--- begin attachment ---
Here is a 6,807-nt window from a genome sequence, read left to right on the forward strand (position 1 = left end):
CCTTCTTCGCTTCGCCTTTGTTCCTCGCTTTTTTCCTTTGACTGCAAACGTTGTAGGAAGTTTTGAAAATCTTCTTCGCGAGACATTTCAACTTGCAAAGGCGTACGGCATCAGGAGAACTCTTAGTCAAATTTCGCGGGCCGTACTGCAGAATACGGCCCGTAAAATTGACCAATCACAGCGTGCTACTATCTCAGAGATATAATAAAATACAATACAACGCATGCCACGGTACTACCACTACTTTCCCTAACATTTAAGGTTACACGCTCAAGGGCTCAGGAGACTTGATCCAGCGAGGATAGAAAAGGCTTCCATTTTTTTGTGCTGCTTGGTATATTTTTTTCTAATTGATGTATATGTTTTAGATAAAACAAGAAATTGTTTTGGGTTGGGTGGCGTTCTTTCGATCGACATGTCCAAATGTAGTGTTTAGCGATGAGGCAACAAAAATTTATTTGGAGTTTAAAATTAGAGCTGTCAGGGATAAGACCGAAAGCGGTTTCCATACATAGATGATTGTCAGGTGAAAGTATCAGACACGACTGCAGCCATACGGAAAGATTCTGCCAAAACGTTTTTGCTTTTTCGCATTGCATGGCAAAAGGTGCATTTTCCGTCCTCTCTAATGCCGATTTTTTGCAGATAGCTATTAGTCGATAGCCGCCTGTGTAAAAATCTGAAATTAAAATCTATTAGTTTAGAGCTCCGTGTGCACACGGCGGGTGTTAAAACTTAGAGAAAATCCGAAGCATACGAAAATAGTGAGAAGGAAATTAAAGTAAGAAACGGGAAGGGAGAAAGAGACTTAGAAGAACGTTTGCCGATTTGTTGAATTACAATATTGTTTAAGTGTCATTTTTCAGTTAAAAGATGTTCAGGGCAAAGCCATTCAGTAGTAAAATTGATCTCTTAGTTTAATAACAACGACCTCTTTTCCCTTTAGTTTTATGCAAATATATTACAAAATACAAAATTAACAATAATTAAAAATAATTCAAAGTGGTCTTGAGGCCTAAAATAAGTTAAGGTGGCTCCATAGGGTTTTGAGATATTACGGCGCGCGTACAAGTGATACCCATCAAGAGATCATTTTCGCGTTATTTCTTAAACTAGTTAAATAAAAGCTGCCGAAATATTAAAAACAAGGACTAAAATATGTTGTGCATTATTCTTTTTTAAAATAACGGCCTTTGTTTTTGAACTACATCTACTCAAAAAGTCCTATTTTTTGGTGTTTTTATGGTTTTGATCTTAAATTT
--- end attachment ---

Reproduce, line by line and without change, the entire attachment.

Here is a 6,807-nt window from a genome sequence, read left to right on the forward strand (position 1 = left end):
CCTTCTTCGCTTCGCCTTTGTTCCTCGCTTTTTTCCTTTGACTGCAAACGTTGTAGGAAGTTTTGAAAATCTTCTTCGCGAGACATTTCAACTTGCAAAGGCGTACGGCATCAGGAGAACTCTTAGTCAAATTTCGCGGGCCGTACTGCAGAATACGGCCCGTAAAATTGACCAATCACAGCGTGCTACTATCTCAGAGATATAATAAAATACAATACAACGCATGCCACGGTACTACCACTACTTTCCCTAACATTTAAGGTTACACGCTCAAGGGCTCAGGAGACTTGATCCAGCGAGGATAGAAAAGGCTTCCATTTTTTTGTGCTGCTTGGTATATTTTTTTCTAATTGATGTATATGTTTTAGATAAAACAAGAAATTGTTTTGGGTTGGGTGGCGTTCTTTCGATCGACATGTCCAAATGTAGTGTTTAGCGATGAGGCAACAAAAATTTATTTGGAGTTTAAAATTAGAGCTGTCAGGGATAAGACCGAAAGCGGTTTCCATACATAGATGATTGTCAGGTGAAAGTATCAGACACGACTGCAGCCATACGGAAAGATTCTGCCAAAACGTTTTTGCTTTTTCGCATTGCATGGCAAAAGGTGCATTTTCCGTCCTCTCTAATGCCGATTTTTTGCAGATAGCTATTAGTCGATAGCCGCCTGTGTAAAAATCTGAAATTAAAATCTATTAGTTTAGAGCTCCGTGTGCACACGGCGGGTGTTAAAACTTAGAGAAAATCCGAAGCATACGAAAATAGTGAGAAGGAAATTAAAGTAAGAAACGGGAAGGGAGAAAGAGACTTAGAAGAACGTTTGCCGATTTGTTGAATTACAATATTGTTTAAGTGTCATTTTTCAGTTAAAAGATGTTCAGGGCAAAGCCATTCAGTAGTAAAATTGATCTCTTAGTTTAATAACAACGACCTCTTTTCCCTTTAGTTTTATGCAAATATATTACAAAATACAAAATTAACAATAATTAAAAATAATTCAAAGTGGTCTTGAGGCCTAAAATAAGTTAAGGTGGCTCCATAGGGTTTTGAGATATTACGGCGCGCGTACAAGTGATACCCATCAAGAGATCATTTTCGCGTTATTTCTTAAACTAGTTAAATAAAAGCTGCCGAAATATTAAAAACAAGGACTAAAATATGTTGTGCATTATTCTTTTTTAAAATAACGGCCTTTGTTTTTGAACTACATCTACTCAAAAAGTCCTATTTTTTGGTGTTTTTATGGTTTTGATCTTAAATTT